Lategan says the purpose is preventative, not curative. He says they do not claim that they can kill SARS-CoV-2, but that some ingredients in their compound can help prevent virus replication both outside and inside the body.
“The ability of the virus to lodge itself and start to replicate is destroyed.”
These tunnel manufacturers agree that their product will not affect someone’s Covid-19 status or potential to infect others, but they insist their products reduce the overall risk of contagion and lower the chance of cross-contamination. “You have pathogens on your body and your clothes, and the idea behind the tunnel is to lower or reduce these pathogens,” Dreyer says.
Theo Oberholtzer, a mechanical engineer with The Bio Consulting, emphasises that the Organic Fresh product is food-grade and non-flammable. “I can’t see government basically halting this whole thing, or even breaking all of these units down, if they don’t really know the engineering or even the science behind it,” Oberholtzer says.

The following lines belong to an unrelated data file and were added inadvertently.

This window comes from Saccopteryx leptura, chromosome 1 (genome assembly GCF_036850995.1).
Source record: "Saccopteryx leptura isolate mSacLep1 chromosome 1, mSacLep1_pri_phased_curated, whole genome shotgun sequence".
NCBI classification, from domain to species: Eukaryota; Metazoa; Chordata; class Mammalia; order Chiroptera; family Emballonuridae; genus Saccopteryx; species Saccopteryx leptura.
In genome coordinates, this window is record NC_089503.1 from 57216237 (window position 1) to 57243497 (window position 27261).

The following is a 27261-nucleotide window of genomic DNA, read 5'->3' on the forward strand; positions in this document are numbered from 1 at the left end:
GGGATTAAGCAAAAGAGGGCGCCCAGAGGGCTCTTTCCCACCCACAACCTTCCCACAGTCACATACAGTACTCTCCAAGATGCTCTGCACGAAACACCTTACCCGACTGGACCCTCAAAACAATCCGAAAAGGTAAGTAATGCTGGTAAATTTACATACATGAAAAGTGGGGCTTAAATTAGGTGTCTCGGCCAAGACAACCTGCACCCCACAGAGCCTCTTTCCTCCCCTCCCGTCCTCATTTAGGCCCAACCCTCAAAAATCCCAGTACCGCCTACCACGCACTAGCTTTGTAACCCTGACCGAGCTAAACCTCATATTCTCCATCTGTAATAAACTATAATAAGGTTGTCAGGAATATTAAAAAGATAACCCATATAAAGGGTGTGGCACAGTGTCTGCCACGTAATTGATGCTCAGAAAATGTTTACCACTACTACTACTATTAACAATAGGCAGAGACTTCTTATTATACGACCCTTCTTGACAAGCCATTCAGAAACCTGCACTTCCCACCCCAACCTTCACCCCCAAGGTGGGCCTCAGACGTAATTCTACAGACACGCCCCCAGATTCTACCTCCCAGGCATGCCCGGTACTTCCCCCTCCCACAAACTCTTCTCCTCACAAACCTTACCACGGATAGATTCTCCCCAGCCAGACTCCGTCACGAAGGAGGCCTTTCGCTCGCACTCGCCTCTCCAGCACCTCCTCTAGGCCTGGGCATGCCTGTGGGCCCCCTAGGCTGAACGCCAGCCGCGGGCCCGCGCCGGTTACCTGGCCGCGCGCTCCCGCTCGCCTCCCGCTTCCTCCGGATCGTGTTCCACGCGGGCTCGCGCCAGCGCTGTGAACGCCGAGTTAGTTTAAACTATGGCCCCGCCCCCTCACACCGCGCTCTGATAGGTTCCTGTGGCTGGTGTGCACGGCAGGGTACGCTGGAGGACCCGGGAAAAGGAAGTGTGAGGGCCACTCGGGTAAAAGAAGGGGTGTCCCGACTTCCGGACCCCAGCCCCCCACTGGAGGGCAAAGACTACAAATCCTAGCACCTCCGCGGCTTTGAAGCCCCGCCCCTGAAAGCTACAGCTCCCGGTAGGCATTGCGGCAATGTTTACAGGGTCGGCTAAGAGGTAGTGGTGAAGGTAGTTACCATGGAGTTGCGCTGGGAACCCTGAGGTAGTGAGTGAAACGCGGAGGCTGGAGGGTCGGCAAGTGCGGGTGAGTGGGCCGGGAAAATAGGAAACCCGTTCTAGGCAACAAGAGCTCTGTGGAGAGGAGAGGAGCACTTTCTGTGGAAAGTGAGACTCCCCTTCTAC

Top scientists disagree
The companies’ hopes and claims stand in strong contrast to the views of some local scientists including infection prevention and control specialist, Shaheen Mehtar, who is a member of the MAC and the WHO’s Covid-19 expert group. She does not mince her words in saying that there is no place for the spraying of humans with any substance in the fight against the virus.
“This is just like a magic trick… it’s really playing on people’s fears,” says Mehtar.
Mehtar, who has worked on other pandemics in the past, including Ebola in Sierra Leone and cholera in Haiti, explains that the practice of spraying started when environments were disinfected to target virus-carrying mosquitoes. Spraying humans with chlorine during Ebola became common, but was destructive. She says that in the early panic around Covid-19, this idea resurfaced in the hope of an easy fix.